Breast Reconstruction Awareness (BRA) Day, a national event happening in select cities across Canada, is a unique experience for women to hear and see first-hand the choices that are made before, during and after breast cancer. Those who have been to the event in past years said the most compelling part of the event is the Show & Tell Lounge.
It’s an intimate experience that allows women to see real-life surgical results and gain a better understanding from women who have undergone breast surgery.
Survivor Laura McNeill organized the Calgary event. She was diagnosed with stage 3 breast cancer close to five years ago and had a double mastectomy and reconstruction.
For the first time, she revealed her post-surgery results to a woman she’d only just met.
“After it had happened, I remember sitting on the edge of the bed in the Foothills hospital and I was sad. I was really sad,” McNeill recalled. “Nobody ever asked me, ‘How are you feeling?’ and I cried — not because they didn’t ask me but because I didn’t think they asked anybody.
“That is a huge thing to have your breasts cut off. Yes, I had implants put in, but they’re not my breasts.”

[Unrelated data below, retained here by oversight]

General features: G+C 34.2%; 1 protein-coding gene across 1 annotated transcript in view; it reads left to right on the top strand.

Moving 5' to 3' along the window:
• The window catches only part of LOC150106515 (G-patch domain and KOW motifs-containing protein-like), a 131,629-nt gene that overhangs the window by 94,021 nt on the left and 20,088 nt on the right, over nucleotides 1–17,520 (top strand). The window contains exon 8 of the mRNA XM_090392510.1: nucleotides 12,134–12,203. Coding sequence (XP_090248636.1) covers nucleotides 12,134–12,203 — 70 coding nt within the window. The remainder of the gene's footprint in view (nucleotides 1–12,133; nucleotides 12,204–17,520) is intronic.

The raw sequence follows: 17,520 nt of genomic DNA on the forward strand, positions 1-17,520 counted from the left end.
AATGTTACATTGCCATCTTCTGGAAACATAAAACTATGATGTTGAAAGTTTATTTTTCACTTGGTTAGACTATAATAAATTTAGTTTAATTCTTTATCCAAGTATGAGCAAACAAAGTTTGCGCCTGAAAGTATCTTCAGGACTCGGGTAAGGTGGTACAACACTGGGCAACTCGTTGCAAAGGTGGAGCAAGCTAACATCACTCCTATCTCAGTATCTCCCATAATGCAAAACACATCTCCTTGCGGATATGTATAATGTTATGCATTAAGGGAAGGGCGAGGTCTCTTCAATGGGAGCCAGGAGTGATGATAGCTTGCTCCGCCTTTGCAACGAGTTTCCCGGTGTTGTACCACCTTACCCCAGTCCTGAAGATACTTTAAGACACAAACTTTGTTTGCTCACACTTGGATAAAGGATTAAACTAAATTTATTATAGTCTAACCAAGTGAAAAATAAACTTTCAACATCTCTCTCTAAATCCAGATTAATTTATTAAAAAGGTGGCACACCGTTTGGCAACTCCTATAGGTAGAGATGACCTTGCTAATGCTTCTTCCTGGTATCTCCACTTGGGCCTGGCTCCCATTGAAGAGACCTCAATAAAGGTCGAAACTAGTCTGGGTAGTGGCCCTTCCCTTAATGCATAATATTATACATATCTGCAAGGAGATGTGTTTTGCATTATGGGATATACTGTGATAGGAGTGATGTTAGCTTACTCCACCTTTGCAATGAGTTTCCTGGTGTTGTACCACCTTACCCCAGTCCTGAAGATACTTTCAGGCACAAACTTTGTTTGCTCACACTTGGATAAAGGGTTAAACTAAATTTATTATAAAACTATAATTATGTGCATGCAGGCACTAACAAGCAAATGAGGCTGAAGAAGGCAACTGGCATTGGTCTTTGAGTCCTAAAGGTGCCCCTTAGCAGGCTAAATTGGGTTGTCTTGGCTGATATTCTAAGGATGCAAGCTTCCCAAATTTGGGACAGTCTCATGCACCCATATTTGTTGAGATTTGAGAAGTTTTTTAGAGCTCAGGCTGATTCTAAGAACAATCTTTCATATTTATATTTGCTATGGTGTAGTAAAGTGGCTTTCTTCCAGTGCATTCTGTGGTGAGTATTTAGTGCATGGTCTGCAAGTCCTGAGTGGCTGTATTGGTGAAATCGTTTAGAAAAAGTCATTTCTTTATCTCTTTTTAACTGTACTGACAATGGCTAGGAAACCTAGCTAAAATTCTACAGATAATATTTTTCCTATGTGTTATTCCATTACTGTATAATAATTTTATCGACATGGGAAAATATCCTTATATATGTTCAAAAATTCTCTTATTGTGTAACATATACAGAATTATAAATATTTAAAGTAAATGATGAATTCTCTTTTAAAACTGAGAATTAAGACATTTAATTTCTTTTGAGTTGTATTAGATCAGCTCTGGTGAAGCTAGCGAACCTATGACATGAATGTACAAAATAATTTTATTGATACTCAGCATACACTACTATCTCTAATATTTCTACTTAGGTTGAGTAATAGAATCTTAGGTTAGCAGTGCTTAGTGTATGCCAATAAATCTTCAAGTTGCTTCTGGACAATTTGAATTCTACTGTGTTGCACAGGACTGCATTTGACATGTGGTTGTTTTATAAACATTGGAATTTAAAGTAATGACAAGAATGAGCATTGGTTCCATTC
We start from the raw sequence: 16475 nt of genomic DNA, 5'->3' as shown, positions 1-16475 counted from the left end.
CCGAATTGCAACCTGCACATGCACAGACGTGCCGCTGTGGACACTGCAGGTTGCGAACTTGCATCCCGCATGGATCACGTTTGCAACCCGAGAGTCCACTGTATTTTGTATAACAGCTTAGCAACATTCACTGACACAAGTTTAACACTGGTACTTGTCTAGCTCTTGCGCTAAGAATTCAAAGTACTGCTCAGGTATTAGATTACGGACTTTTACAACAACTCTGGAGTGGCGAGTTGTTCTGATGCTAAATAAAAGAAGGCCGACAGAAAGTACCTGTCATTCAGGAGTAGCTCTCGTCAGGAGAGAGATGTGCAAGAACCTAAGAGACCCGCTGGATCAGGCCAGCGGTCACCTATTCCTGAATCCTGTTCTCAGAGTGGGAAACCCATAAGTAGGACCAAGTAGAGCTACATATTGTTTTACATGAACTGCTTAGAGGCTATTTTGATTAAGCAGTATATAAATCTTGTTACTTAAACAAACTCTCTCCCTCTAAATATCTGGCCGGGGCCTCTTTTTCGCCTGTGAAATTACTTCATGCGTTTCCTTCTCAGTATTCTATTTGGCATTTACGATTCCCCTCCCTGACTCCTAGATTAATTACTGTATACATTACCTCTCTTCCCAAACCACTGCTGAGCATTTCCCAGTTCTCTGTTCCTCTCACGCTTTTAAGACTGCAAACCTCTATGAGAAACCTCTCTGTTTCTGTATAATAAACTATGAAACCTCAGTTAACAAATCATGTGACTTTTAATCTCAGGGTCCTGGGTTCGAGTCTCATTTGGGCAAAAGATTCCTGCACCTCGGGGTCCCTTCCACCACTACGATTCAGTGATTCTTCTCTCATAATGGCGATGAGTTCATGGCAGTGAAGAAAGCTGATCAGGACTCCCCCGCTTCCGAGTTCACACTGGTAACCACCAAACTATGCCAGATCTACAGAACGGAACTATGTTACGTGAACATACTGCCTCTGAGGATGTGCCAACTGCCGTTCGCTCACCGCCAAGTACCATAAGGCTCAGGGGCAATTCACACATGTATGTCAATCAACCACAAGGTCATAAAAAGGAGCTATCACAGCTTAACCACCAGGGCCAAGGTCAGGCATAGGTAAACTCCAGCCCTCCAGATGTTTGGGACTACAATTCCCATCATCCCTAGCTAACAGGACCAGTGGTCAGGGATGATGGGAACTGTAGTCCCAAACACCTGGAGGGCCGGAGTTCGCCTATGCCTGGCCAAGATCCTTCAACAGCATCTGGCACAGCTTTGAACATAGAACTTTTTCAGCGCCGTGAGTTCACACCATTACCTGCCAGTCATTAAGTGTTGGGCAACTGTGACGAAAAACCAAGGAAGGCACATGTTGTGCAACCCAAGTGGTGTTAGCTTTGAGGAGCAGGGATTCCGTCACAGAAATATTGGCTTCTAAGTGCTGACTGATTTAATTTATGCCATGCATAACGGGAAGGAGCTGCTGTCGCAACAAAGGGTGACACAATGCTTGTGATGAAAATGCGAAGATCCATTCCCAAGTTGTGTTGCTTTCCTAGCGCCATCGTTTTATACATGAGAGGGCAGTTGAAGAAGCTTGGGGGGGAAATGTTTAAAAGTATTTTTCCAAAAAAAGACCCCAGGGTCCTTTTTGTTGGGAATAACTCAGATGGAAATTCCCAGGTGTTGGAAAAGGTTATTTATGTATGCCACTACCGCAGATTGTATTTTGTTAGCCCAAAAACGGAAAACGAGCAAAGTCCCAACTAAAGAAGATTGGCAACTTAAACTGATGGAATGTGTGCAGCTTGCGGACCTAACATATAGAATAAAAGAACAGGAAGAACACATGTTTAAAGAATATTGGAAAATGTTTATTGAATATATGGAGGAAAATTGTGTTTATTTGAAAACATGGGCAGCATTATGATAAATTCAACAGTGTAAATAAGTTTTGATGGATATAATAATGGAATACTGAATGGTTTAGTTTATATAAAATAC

McNeill is honest about her journey and generously allowed Eileen Tissot to see her reconstruction.
“I would have to tell myself, which I even said out loud sometimes, ‘This isn’t a beauty contest. This is about living,'” McNeill said.
Tissot is only weeks into her breast cancer diagnosis.
“At first I really didn’t believe it,” she said. “I didn’t want to be weak and I didn’t want to let this thing get the best of me.”
Tissot wanted to participate in the Show & Tell experience and has been humbled by McNeill’s willingness and bravery to bare all.
“I’m really grateful,” Tissot said. “I really am — that she’s done it — because now it helps me.”
McNeill’s husband, Cliff McNeill, is in awe of how his wife is inspiring others.
“Life kind of stops for a moment — more than a moment — and it’s a journey once you’re on, there’s no getting off,” McNeill said through tears. “I think it’s amazing the number of people she has connected with, and to help them walk though the process of the unknowns.”
Neither Tissot nor her husband Jerry are taking the opportunity for granted. They appreciate the vulnerability as they navigate through the beginning of their journey.
“It was like the world crashed,” Jerry Tissot said. “It’s just such a shock, you never think about it to yourself. I wished it could’ve been me instead of her because…how do I help her? You’ve got to be the fixer.”
McNeill wants to give them strength for the days, weeks and months ahead.
BRA Day takes place in Calgary on Oct. 17. It is a free event, but organizers are requesting people to register in advance.